For more enterprise-y systems he recommended having KPIs (“e.g. minimize time taken by user to order something”) for what you want to achieve in general. Scoring each user story against the KPIs (“makes task x 20 seconds quicker to achieve”) and then measuring (in production!) against these. This kind of feedback loop allows you to see whether what you did is actually worthwhile and where you should expend effort in the future.

All in all a very worthwhile talk!

Chia Chiang Tan: CVA, FVA and DVA – where they matter

(The Thalesians – 26/02/14)

On Wednesday, I went to my first Thalesians meetup in quite a while. In terms of outside work learning, I have recently focussed a lot on the technology side and let finance be finance. I keenly felt this, when I went to this meetup. For one thing, they had moved venues (at least the Imperial math-finance seminar is still in room 139 in the Huxley building. I don’t know what I would do if they ever moved!). More importantly, though I felt that I was familiar with the basics of the topics discussed this evening (e.g. yield curve reforecasting and discounting, spread between Libor and more collateralised curves and how this affects discounting) as well as the basic interest rate models (Hull-white, Libor market model etc.), I clearly did not recognise some of the more recent models mentioned in the talk. Time to swot up on these – me thinks!

Interestingly, though, Chia talked about where it is important to know these new models (i.e. what circumstances they really need to be used) and where they may not make a material difference: The talk was a very interesting meta-discussion about model accuracy and uncertainty.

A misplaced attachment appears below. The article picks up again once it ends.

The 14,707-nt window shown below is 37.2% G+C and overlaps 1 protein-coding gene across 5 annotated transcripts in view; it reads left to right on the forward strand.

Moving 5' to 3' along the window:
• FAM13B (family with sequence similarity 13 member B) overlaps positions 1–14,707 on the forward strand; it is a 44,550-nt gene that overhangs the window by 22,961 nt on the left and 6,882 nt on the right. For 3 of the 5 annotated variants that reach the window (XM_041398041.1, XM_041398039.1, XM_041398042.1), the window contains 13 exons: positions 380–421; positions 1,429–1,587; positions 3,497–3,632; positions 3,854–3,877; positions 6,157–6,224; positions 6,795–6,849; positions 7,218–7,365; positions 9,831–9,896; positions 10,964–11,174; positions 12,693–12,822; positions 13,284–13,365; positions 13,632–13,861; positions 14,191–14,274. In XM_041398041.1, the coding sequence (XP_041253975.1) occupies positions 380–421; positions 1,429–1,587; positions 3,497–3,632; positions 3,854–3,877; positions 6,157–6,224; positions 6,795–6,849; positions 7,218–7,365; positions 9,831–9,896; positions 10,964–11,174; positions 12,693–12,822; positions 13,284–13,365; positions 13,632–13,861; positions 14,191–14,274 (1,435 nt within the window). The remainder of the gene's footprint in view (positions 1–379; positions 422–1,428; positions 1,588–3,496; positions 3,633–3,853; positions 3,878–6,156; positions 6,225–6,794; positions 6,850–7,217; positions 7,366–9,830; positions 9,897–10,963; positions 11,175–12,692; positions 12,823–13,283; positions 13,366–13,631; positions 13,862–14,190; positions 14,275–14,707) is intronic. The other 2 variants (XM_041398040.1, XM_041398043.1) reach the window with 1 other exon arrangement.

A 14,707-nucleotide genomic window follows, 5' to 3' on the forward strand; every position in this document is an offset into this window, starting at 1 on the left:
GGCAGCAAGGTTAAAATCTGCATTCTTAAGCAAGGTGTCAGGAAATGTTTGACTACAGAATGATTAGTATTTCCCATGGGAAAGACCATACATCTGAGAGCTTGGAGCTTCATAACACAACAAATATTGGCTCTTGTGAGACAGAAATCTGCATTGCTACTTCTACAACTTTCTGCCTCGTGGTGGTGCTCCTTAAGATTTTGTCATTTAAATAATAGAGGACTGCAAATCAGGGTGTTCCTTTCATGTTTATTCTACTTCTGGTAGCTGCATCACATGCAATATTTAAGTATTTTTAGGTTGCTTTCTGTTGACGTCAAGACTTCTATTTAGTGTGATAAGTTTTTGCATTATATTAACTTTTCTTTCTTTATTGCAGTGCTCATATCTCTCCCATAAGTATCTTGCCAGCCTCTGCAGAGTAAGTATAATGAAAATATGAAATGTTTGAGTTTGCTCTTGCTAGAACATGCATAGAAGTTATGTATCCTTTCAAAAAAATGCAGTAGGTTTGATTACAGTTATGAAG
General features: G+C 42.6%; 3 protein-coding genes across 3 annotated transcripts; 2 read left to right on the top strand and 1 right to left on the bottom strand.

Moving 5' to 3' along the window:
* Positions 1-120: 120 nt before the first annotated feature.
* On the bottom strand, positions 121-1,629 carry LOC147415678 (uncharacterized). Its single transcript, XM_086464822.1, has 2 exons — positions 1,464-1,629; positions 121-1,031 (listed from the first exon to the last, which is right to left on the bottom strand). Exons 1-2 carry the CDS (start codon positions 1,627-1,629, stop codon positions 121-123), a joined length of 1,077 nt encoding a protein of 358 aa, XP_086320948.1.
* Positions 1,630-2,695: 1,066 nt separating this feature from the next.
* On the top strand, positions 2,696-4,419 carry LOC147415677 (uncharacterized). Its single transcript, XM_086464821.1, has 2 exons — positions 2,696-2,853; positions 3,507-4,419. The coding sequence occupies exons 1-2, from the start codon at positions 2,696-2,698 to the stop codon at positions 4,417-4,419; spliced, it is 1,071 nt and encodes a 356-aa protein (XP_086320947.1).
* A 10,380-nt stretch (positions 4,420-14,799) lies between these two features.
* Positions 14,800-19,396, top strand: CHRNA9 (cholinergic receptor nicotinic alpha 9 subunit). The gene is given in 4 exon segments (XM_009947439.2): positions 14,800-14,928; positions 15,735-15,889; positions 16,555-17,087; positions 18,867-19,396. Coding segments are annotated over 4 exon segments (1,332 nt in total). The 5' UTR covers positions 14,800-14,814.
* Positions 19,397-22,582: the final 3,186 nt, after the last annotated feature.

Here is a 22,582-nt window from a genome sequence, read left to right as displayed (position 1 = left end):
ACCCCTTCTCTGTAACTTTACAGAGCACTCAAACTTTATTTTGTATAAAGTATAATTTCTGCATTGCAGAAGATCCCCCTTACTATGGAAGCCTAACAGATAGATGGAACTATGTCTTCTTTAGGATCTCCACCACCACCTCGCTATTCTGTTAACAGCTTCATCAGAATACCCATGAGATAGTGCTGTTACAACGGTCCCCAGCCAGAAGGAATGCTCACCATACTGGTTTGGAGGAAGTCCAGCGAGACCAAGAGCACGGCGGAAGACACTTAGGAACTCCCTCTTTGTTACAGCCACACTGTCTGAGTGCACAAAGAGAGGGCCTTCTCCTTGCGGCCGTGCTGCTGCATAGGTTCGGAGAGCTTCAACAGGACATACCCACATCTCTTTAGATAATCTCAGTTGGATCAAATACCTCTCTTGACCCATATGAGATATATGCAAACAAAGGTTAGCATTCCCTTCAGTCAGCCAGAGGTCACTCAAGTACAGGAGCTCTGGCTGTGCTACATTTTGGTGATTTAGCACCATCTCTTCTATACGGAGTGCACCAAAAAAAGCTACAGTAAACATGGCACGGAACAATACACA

His underlying argument is that model simplicity helps us by enabling our intuition. Using a more complex model, we may not be able to verify more than “all the inputs look about right” and “using those inputs, yes we do get a number back”.

The physics metaphor here is the fairly obvious one between Newtonian physics and Relativistic physics (not that I know anything about it :o) ). However, there are circumstances when the simpler one really works rather well (“normal life”) and circumstances where you really need to use the other one (“travelling close the speed of light”).

Chai explored this topic in detail giving a variety of examples of when a more integrated approach is necessary (e.g. “long maturity”, “transformational trades”, “wide choice of collateral – including currency” etc.) and scenarios where it is not (“short maturities”, “exchange trading”, “CSA supported trades”).

In short – very enjoyable!

Project 365 – week 6 to week 8

It’s been a while: I took some time out of this whole blogging malarkey. Things were just insanely busy: I got quite close to posting stuff a couple of times, but it just didn’t quite happen. Today, I’m hoping to catch up on a number of posts.

First up is a quick update of how the project 365 is going – because, yes, it is still going!